12. Mixed selection. Effects of body images, dietary restraint, and persuasive messages on females' orientations towards chocolate.

    PubMed

    Durkin, Kevin; Hendry, Alana; Stritzke, Werner G K

    2013-01-01

    Many women experience ambivalent reactions to chocolate: craving it but also wary of its impact on weight and health. Chocolate advertisements often use thin ideal models and previous research indicates that this exacerbates ambivalence. This experiment compared attitudes to, and consumption of, chocolate following exposure to images containing thin or overweight models together with written messages that were either positive or negative about eating chocolate. Participants (all female) were categorised as either low- or high-restraint. Approach, avoidance and guilt motives towards chocolate were measured and the participants had an opportunity to consume chocolate. Exposure to thin ideal models led to higher approach motives and this effect was most marked among the high restraint participants. Avoidance and guilt scores did not vary as a function of model size or message, but there were clear differences between the restraint groups, with the high restraint participants scoring substantially higher than low restraint participants on both of these measures. When the participants were provided with an opportunity to eat some chocolate, those with high restraint who had been exposed to the thin models consumed the most.

  13. Thinness expectancies and restraint in Black and White college women: a prospective study.

    PubMed

    Stojek, Monika M K; Fischer, Sarah

    2013-08-01

    Despite stereotypes to the contrary, women of diverse racial backgrounds, including Black women, experience disordered eating symptoms. While there has been an increase in research comparing disordered eating symptoms across ethnic groups, there remains a dearth of research on the mechanisms of action underlying the development of these symptoms in non-White populations. Thinness expectancies prospectively predict disordered eating symptoms in adolescent girls, but the majority of research on expectancies has been conducted with White samples. Restraint, or self-initiated attempts to restrict food intake, may be precipitated by cognitive factors such as thinness expectancies. In the current study, we followed a sample of Black and White women over one semester of college to assess the influence of thinness expectancies and ethnic identity on restraint. Our sample consisted of 193 college women (93 Black women). We found that White women experienced restraint at higher levels than Black women, but both Black and White women experienced an increase in restraint across the first semester in college. The endorsement of thinness expectancies added significant incremental variance to the prediction of restraint over time, when baseline restraint was included in the model. These effects were not moderated by ethnicity nor ethnic identity. This study adds to the scarce literature on phenomenology of disordered eating in Black women. PMID:23910764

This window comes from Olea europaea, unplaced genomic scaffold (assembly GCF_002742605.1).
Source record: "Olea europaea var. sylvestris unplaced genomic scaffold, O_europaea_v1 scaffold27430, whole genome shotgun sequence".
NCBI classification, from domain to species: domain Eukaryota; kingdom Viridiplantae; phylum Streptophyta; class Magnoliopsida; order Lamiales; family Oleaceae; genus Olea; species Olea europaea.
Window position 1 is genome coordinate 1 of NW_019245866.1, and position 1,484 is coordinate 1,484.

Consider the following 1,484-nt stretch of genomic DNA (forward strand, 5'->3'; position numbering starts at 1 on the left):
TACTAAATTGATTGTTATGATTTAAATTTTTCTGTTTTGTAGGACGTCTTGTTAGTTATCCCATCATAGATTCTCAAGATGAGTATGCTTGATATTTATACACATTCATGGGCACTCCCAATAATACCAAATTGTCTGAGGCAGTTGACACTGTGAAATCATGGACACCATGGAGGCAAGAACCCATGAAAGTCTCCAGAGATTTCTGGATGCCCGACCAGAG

14. Restraint stress exacerbates alcohol-induced reproductive toxicity in male rats.

    PubMed

    Priya, P Hari; Girish, B P; Reddy, P Sreenivasula

    2014-12-01

    Cumulative exposure to multiple stresses may lead to aggravating the toxicity of each stress, qualitatively or quantitatively altering biological responses because of toxicological interaction. In this study, we intended to determine the possible effects of restraint stress on reproductive toxicity due to ethanol usage in male rats. Early pubertal male Wistar rats were subjected to either restraint stress (5 h/day) or alcohol intoxication (2 mg/kg body weight) or both for 60 days. Body weights of control and experimental rats were similar during the 60 days of this study. Testes were harvested, weighed, and prepared for enzyme assays, and cauda epididymides were isolated for the determination of density, motility, and viability of stored spermatozoa. Restraint stress or alcohol treatment significantly reduced testis weight and caused significant reductions in steroidogenesis and spermatogenesis. Mean density, motility, and viability of stored spermatozoa were reduced in experimental rats. Plasma testosterone concentrations in rats subjected to restraint stress or alcohol were decreased compared with those of controls, concomitant with increased concentrations of LH and FSH in experimental rats. These data suggest that sub-chronic exposure to restraint stress or alcohol contribute to reduce testicular and epididymal function in exposed rats. The study also suggests that restraint stress exacerbates alcohol-induced reproductive toxicity in rats.

  15. Thinness expectancies and restraint in Black and White college women: a prospective study.

    PubMed